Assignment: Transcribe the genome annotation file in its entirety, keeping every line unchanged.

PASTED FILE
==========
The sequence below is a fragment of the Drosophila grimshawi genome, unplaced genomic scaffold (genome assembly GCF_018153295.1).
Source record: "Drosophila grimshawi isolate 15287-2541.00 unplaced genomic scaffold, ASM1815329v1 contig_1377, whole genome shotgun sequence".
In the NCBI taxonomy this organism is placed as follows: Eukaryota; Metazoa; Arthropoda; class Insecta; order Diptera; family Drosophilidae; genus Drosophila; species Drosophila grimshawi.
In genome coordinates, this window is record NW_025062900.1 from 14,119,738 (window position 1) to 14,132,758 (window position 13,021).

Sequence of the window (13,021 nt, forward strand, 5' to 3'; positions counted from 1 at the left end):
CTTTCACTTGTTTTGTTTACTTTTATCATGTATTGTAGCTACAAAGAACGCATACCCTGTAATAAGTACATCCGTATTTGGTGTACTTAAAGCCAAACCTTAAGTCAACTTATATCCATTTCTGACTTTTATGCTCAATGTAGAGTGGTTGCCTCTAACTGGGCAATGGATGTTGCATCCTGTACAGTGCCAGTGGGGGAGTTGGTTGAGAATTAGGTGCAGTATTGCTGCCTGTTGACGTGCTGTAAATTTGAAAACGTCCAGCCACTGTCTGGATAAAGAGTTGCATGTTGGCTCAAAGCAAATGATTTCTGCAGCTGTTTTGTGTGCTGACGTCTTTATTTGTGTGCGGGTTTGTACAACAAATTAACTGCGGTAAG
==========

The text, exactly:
The sequence below is a fragment of the Drosophila grimshawi genome, unplaced genomic scaffold (genome assembly GCF_018153295.1).
Source record: "Drosophila grimshawi isolate 15287-2541.00 unplaced genomic scaffold, ASM1815329v1 contig_1377, whole genome shotgun sequence".
In the NCBI taxonomy this organism is placed as follows: Eukaryota; Metazoa; Arthropoda; class Insecta; order Diptera; family Drosophilidae; genus Drosophila; species Drosophila grimshawi.
In genome coordinates, this window is record NW_025062900.1 from 14,119,738 (window position 1) to 14,132,758 (window position 13,021).

Sequence of the window (13,021 nt, forward strand, 5' to 3'; positions counted from 1 at the left end):
CTTTCACTTGTTTTGTTTACTTTTATCATGTATTGTAGCTACAAAGAACGCATACCCTGTAATAAGTACATCCGTATTTGGTGTACTTAAAGCCAAACCTTAAGTCAACTTATATCCATTTCTGACTTTTATGCTCAATGTAGAGTGGTTGCCTCTAACTGGGCAATGGATGTTGCATCCTGTACAGTGCCAGTGGGGGAGTTGGTTGAGAATTAGGTGCAGTATTGCTGCCTGTTGACGTGCTGTAAATTTGAAAACGTCCAGCCACTGTCTGGATAAAGAGTTGCATGTTGGCTCAAAGCAAATGATTTCTGCAGCTGTTTTGTGTGCTGACGTCTTTATTTGTGTGCGGGTTTGTACAACAAATTAACTGCGGTAAG